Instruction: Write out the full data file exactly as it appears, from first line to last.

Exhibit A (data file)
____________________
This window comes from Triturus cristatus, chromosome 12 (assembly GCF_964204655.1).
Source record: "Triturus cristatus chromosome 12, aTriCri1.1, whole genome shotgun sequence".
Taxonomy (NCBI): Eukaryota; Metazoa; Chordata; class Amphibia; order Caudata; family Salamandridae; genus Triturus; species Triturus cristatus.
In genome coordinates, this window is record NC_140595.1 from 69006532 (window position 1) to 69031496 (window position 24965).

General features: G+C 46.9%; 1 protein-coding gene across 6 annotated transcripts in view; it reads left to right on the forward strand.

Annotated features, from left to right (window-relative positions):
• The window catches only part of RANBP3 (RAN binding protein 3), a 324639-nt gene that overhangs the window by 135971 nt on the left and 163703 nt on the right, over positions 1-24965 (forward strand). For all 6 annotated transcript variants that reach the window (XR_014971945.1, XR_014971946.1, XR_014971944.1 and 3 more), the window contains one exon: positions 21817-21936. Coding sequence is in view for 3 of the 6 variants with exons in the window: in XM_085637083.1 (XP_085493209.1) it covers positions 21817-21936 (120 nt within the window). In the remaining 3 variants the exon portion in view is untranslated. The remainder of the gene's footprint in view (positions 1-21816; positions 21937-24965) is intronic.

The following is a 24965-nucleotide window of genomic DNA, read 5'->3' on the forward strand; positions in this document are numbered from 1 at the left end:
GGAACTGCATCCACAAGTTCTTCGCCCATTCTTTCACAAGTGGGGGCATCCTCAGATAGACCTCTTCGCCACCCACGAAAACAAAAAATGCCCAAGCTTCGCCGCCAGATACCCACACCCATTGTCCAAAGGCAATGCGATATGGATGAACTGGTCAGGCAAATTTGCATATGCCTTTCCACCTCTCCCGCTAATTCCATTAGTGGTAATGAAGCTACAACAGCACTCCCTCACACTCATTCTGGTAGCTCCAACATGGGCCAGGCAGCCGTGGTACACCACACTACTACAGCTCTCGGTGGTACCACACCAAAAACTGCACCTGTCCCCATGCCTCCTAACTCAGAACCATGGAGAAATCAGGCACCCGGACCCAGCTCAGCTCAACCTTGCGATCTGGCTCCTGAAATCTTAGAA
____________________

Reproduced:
This window comes from Triturus cristatus, chromosome 12 (assembly GCF_964204655.1).
Source record: "Triturus cristatus chromosome 12, aTriCri1.1, whole genome shotgun sequence".
Taxonomy (NCBI): Eukaryota; Metazoa; Chordata; class Amphibia; order Caudata; family Salamandridae; genus Triturus; species Triturus cristatus.
In genome coordinates, this window is record NC_140595.1 from 69006532 (window position 1) to 69031496 (window position 24965).

General features: G+C 46.9%; 1 protein-coding gene across 6 annotated transcripts in view; it reads left to right on the forward strand.

Annotated features, from left to right (window-relative positions):
• The window catches only part of RANBP3 (RAN binding protein 3), a 324639-nt gene that overhangs the window by 135971 nt on the left and 163703 nt on the right, over positions 1-24965 (forward strand). For all 6 annotated transcript variants that reach the window (XR_014971945.1, XR_014971946.1, XR_014971944.1 and 3 more), the window contains one exon: positions 21817-21936. Coding sequence is in view for 3 of the 6 variants with exons in the window: in XM_085637083.1 (XP_085493209.1) it covers positions 21817-21936 (120 nt within the window). In the remaining 3 variants the exon portion in view is untranslated. The remainder of the gene's footprint in view (positions 1-21816; positions 21937-24965) is intronic.

The following is a 24965-nucleotide window of genomic DNA, read 5'->3' on the forward strand; positions in this document are numbered from 1 at the left end:
GGAACTGCATCCACAAGTTCTTCGCCCATTCTTTCACAAGTGGGGGCATCCTCAGATAGACCTCTTCGCCACCCACGAAAACAAAAAATGCCCAAGCTTCGCCGCCAGATACCCACACCCATTGTCCAAAGGCAATGCGATATGGATGAACTGGTCAGGCAAATTTGCATATGCCTTTCCACCTCTCCCGCTAATTCCATTAGTGGTAATGAAGCTACAACAGCACTCCCTCACACTCATTCTGGTAGCTCCAACATGGGCCAGGCAGCCGTGGTACACCACACTACTACAGCTCTCGGTGGTACCACACCAAAAACTGCACCTGTCCCCATGCCTCCTAACTCAGAACCATGGAGAAATCAGGCACCCGGACCCAGCTCAGCTCAACCTTGCGATCTGGCTCCTGAAATCTTAGAA